JD: I wanted to be sure my little girl wasn’t forgotten. But now we have Sammy, and she really inspires us. Anytime you see a woman in any profession trying hard to make it...well, she dances her ass off, she’s great, and she’s good looking. But we’ve been playing “Ruby’s Heartbreaker” since 1994 which is when Ruby passed away from a brain tumor. I asked a great friend of mine, Mark Farner of Grand Funk Railroad, to write it. We’ve always been tight. He had his troubles with management, with Terry Knight, and we had ours with our manager Butch Stone. I was pretty depressed at one point. It happens after someone takes $4.2 million from you. My parents didn’t benefit from it too much. My kids didn’t benefit. I got to be famous, because with a name like Jim Dandy you get to be known worldwide.

GM: So what’s life like for you now?

JD: I’m fixing to move back to Black Oak. I can’t believe I’m saying it. It’s like I’m fixing to run away from prison or something. It was always safe. You had to learn how to use your imagination. I had to find my own ways to entertain myself (laughs), but I look back on it and now I have to get out of Memphis. (laughs) I’ve got five kids. Me and Sam have a boy who’s one year old. But I have a son is who is 53, one is 51, a daughter who is 39, and two other sons, one who is 22 and one who is 27. I’ve had four wives and the three ex-wives are three of my oldest friends. I was on the road all the time and they got lonely. But Sammy has an hourglass figure. She’s got great legs, a great ass. She knocks me out and we have a great time dancing together and everything like that. When we got married, she was 35 and I was 70. That’s the only time I revealed my age.

GM: So you’re still living in Memphis?

JD: Yeah, yeah. Our whole life, this was the closest city to where we lived. It’s corrupt as hell, but as far as the music scene goes, I first got connected to Stax Records when I was 17. I wanted to record in Willie Mitchell’s studio. That’s where we mixed down this album. I was told one day I was going to produce an album, and we had a great time doing this one. It’s got a lot of heart in it.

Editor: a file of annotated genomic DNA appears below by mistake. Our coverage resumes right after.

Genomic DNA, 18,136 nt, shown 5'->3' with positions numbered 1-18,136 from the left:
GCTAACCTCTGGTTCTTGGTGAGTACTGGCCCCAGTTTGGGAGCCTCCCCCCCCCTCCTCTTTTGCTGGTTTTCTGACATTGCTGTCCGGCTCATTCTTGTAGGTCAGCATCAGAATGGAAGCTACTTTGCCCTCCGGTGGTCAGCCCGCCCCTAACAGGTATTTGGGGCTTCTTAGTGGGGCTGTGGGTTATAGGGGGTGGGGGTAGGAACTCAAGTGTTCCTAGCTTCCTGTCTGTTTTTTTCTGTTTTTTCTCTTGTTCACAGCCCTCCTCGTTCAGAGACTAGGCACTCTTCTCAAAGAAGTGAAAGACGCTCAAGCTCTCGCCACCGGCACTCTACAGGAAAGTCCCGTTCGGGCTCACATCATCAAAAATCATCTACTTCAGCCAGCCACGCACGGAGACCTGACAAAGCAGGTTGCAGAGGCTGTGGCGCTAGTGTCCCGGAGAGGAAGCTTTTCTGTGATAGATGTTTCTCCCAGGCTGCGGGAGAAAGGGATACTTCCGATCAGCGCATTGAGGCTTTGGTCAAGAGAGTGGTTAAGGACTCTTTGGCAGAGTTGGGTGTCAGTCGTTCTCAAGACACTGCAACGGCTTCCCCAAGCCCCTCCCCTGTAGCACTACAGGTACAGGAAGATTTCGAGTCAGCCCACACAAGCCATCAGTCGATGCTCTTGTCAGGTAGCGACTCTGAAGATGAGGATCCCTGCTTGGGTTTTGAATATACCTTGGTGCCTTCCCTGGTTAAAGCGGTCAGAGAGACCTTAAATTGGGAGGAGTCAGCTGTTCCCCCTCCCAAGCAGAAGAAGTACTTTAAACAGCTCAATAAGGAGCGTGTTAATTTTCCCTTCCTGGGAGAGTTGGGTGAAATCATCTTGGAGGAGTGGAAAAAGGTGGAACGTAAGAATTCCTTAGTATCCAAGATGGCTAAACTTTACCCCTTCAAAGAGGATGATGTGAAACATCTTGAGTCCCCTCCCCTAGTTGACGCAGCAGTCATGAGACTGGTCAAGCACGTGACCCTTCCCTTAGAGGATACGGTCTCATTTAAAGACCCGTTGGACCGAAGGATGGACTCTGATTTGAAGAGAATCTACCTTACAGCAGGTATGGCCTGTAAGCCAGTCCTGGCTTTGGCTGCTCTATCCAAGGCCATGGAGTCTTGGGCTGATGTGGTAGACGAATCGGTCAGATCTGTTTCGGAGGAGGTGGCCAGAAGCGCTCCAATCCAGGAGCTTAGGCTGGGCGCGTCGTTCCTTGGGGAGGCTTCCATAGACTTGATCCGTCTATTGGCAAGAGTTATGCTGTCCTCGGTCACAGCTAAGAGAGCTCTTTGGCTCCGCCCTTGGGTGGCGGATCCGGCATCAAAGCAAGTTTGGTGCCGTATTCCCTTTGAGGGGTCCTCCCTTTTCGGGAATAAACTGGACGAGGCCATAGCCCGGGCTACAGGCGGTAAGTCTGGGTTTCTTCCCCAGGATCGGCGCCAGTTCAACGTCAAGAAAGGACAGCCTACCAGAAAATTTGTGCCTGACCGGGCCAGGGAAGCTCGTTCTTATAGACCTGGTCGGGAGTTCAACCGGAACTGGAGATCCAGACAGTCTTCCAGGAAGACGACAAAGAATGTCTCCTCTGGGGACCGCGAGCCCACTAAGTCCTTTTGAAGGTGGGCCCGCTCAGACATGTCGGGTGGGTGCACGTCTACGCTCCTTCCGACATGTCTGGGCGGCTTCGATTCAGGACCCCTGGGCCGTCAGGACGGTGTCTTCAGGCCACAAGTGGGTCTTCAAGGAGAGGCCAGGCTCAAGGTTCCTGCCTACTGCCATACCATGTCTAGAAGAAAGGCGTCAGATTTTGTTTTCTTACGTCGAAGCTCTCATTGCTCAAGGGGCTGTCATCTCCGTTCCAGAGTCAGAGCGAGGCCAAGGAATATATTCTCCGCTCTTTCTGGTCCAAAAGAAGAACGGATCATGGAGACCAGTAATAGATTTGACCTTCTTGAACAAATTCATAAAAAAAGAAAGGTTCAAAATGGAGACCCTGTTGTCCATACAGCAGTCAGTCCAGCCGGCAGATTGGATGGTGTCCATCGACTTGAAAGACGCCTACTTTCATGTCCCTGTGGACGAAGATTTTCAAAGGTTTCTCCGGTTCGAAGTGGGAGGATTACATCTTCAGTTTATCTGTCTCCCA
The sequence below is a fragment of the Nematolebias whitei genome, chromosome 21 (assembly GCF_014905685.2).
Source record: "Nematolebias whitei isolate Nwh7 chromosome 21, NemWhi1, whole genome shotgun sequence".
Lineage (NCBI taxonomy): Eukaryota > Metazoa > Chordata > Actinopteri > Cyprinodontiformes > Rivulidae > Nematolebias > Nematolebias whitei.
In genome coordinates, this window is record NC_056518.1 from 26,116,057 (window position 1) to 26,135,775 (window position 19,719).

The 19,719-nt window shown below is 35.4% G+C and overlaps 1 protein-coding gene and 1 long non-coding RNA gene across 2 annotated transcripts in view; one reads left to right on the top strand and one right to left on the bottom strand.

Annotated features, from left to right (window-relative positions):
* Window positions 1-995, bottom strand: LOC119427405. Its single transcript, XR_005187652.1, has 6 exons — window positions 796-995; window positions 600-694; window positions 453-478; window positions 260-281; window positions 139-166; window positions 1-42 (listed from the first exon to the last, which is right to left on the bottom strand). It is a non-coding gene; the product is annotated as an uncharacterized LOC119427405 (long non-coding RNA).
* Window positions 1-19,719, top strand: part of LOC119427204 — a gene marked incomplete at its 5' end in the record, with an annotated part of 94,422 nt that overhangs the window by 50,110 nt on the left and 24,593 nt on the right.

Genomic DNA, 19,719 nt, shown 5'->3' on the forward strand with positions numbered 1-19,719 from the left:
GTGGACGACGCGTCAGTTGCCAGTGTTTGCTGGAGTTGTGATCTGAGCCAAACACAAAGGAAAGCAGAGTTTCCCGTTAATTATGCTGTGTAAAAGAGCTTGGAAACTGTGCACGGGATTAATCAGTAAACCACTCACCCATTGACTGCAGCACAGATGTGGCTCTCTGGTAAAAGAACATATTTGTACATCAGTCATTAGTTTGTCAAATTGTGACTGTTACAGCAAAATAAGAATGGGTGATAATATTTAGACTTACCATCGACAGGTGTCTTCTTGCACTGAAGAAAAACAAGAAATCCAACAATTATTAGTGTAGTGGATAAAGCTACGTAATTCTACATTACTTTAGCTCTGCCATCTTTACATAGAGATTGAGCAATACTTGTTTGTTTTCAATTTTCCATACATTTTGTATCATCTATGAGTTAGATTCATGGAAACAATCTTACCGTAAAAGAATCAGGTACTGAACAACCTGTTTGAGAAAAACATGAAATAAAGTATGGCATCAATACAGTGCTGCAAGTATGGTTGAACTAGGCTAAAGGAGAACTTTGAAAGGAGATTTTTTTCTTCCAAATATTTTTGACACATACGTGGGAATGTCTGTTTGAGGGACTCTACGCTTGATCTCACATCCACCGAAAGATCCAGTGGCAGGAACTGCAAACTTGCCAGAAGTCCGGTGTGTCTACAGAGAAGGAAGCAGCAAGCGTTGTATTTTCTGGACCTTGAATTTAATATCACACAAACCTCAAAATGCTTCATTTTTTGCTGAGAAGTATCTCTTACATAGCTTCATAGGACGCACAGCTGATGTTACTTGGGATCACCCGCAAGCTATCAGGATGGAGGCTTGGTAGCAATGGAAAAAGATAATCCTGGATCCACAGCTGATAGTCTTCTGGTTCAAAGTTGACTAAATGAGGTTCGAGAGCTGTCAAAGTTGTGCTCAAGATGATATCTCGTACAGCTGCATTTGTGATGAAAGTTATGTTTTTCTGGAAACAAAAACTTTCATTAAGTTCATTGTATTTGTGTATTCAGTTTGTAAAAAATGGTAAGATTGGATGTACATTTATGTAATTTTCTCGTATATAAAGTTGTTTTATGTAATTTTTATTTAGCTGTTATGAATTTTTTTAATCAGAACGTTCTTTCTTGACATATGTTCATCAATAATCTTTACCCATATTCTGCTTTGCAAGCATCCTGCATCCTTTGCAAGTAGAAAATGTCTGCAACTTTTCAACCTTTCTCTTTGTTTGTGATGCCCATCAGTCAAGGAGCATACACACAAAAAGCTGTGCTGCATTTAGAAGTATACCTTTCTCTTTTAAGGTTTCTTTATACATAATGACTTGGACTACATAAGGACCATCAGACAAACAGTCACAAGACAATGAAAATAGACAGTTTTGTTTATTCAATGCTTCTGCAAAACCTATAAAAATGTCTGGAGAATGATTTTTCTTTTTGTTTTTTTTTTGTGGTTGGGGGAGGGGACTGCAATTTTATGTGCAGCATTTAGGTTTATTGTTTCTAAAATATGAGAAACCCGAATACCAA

GM: It has an interesting selection of songs.

JD: The first song, “Don’t Let It Show,”is an Alan Parsons song. We’re using guitars instead of keyboards and Alan loves it. Then there’s a song called “Underground Heroes,” and people think we’re singing it about us. There are so many people out there that are so deserving. It’s a great song and so many people seem to like it. It’s kind of a collage of all kinds of songs. It’s kind of like a LSD trip. (chuckles) I did 3,000 trips (chuckles)...

GM: That certainly is a lot.

JD: That was way back in the ’70s before we made it. The story of Black Oak Arkansas is me and Rickie. We got kicked out of every public school in Arkansas. That’s never happened before or since in the history of the state. They wanted us to cut our hair. My daddy had a farm, and he said, just keep it clean and don’t let it get caught in the machinery. Back then I had a pageboy. I had great parents, and that was the richest part of my life. They raised me to be a good American, but I think a good American is a radical anarchist.

GM: Well, I suppose you could say that. This country was built on a rebellion.

JD: Remember the Boston Tea Party and all that? It’s a good thing that thing turned out the way it did.

 Jim Dandy of Black Oak Arkansas performs live on stage in New York in 1976 (Photo by Richard E. Aaron/Redferns)

Jim Dandy of Black Oak Arkansas performs live on stage in New York in 1976 (Photo by Richard E. Aaron/Redferns)

GM: It’s said that Elvis Presley persuaded you to record that namesake song.

JD: Yeah, he did. He called me, and it was a wonderful phone call, but I was scared to death. He said I was born to do this song, and I didn’t know what it was, but I said I’ll do it. I first saw him on Ed Sullivan and I was lying on my grandmother’s recliner, and I thought, “This human being is having more fun than any human being I’ve ever seen in my life.” He was having so much fun, and he was making those women cry. He wasn’t afraid to show his greatness. He had to love it to do it all.

GM: You made a pretty formidable impression yourself.

JD: Back in the day, you couldn’t see rock and roll on TV until after 12 o’clock on Saturday night, on Midnight Special or In Concert. And then we did the first California Jam and that was over 300,000 people. You couldn’t even see the back row. That was an experience.

GM: You have a name that is almost indelible.